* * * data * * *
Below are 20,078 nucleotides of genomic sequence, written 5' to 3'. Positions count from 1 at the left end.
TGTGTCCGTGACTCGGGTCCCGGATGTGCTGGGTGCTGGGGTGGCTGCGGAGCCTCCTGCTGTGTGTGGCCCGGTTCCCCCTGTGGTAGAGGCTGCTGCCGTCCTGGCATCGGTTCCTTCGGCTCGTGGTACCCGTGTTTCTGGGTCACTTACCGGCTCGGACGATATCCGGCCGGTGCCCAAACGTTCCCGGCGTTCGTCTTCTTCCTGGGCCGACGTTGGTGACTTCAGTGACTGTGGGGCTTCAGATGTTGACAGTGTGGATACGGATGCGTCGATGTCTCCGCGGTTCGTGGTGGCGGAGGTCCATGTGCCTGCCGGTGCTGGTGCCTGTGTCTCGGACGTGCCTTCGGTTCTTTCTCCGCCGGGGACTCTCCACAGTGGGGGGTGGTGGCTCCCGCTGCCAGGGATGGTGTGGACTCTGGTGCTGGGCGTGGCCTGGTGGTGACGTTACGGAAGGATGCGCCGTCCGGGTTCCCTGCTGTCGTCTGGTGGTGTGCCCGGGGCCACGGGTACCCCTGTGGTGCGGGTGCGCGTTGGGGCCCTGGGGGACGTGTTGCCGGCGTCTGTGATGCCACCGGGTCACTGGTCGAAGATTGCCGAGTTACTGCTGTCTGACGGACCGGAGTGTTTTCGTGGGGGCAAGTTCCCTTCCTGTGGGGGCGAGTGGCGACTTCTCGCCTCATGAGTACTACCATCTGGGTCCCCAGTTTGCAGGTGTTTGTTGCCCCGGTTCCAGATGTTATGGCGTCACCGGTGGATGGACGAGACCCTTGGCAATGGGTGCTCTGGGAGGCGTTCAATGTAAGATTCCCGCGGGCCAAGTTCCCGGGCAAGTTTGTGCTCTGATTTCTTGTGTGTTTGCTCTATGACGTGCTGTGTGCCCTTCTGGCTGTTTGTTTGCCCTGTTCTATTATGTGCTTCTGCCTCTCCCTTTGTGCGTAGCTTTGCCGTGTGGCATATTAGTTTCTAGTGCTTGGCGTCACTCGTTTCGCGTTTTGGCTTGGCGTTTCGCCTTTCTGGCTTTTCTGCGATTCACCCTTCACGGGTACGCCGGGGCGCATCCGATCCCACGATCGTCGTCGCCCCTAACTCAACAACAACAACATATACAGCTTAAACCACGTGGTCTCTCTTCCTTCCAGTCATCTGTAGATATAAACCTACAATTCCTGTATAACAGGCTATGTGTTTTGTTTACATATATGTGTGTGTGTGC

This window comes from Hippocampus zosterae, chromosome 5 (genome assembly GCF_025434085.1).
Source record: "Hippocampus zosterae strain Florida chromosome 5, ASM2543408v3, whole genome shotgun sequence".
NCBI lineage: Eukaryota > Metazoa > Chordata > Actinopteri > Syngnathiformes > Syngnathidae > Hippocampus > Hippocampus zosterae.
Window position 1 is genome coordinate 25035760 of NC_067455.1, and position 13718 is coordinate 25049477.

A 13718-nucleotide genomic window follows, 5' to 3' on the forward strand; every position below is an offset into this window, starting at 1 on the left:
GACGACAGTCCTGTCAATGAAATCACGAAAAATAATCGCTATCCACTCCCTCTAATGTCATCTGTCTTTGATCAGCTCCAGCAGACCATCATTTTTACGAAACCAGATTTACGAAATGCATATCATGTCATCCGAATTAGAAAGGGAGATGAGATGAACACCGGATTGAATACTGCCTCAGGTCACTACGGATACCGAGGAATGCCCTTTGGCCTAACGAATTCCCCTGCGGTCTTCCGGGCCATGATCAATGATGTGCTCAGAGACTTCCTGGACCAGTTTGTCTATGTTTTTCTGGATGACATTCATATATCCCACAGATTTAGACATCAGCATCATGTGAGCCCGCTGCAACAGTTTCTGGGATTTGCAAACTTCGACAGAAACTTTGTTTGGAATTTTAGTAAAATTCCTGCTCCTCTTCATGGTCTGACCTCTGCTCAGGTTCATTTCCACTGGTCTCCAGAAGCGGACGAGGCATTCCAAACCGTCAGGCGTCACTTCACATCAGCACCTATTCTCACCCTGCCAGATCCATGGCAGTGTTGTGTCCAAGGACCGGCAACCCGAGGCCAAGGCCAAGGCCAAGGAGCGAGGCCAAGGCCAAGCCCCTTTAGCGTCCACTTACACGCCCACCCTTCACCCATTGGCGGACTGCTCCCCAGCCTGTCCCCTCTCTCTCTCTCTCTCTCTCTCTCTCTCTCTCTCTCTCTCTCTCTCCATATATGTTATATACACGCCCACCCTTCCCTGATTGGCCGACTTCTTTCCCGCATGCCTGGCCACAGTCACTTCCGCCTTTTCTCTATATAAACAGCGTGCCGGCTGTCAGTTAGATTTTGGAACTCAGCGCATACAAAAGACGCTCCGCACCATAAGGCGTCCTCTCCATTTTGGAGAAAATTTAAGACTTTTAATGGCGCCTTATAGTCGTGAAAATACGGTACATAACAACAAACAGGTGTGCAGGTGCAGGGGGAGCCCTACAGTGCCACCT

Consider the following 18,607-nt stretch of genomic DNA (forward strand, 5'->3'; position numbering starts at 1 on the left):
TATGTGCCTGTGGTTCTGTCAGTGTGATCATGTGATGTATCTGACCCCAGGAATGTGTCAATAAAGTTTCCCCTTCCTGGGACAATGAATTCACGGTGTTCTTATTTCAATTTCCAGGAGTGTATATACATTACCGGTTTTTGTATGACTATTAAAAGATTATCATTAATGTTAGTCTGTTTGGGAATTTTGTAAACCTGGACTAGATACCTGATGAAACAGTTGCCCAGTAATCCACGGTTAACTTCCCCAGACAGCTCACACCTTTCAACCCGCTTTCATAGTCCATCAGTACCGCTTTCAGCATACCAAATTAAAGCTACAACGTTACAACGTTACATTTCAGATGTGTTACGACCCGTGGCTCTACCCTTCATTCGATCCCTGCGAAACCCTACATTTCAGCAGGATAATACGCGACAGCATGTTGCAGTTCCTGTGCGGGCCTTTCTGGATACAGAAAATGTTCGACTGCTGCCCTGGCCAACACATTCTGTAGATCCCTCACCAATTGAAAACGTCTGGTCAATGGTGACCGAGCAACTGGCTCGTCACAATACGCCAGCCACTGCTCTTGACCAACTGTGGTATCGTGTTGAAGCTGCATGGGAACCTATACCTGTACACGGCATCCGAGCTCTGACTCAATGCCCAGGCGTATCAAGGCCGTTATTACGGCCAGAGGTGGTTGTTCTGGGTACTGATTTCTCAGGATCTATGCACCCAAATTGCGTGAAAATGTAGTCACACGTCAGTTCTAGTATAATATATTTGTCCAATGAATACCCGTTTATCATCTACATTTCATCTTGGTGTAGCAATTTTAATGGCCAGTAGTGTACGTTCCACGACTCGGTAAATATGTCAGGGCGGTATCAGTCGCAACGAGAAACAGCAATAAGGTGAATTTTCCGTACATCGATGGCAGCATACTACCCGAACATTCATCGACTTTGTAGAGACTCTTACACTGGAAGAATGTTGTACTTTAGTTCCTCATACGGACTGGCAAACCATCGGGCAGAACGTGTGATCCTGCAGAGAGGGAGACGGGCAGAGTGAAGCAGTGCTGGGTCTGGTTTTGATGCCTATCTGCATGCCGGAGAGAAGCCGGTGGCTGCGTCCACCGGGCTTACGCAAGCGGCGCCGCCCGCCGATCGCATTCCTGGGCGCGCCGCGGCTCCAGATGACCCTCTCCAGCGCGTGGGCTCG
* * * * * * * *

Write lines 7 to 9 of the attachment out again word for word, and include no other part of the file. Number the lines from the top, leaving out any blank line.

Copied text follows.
A 13718-nucleotide genomic window follows, 5' to 3' on the forward strand; every position below is an offset into this window, starting at 1 on the left:
GACGACAGTCCTGTCAATGAAATCACGAAAAATAATCGCTATCCACTCCCTCTAATGTCATCTGTCTTTGATCAGCTCCAGCAGACCATCATTTTTACGAAACCAGATTTACGAAATGCATATCATGTCATCCGAATTAGAAAGGGAGATGAGATGAACACCGGATTGAATACTGCCTCAGGTCACTACGGATACCGAGGAATGCCCTTTGGCCTAACGAATTCCCCTGCGGTCTTCCGGGCCATGATCAATGATGTGCTCAGAGACTTCCTGGACCAGTTTGTCTATGTTTTTCTGGATGACATTCATATATCCCACAGATTTAGACATCAGCATCATGTGAGCCCGCTGCAACAGTTTCTGGGATTTGCAAACTTCGACAGAAACTTTGTTTGGAATTTTAGTAAAATTCCTGCTCCTCTTCATGGTCTGACCTCTGCTCAGGTTCATTTCCACTGGTCTCCAGAAGCGGACGAGGCATTCCAAACCGTCAGGCGTCACTTCACATCAGCACCTATTCTCACCCTGCCAGATCCATGGCAGTGTTGTGTCCAAGGACCGGCAACCCGAGGCCAAGGCCAAGGCCAAGGAGCGAGGCCAAGGCCAAGCCCCTTTAGCGTCCACTTACACGCCCACCCTTCACCCATTGGCGGACTGCTCCCCAGCCTGTCCCCTCTCTCTCTCTCTCTCTCTCTCTCTCTCTCTCTCTCTCTCTCTCTCCATATATGTTATATACACGCCCACCCTTCCCTGATTGGCCGACTTCTTTCCCGCATGCCTGGCCACAGTCACTTCCGCCTTTTCTCTATATAAACAGCGTGCCGGCTGTCAGTTAGATTTTGGAACTCAGCGCATACAAAAGACGCTCCGCACCATAAGGCGTCCTCTCCATTTTGGAGAAAATTTAAGACTTTTAATGGCGCCTTATAGTCGTGAAAATACGGTACATAACAACAAACAGGTGTGCAGGTGCAGGGGGAGCCCTACAGTGCCACCT

Consider the following 18,607-nt stretch of genomic DNA (forward strand, 5'->3'; position numbering starts at 1 on the left):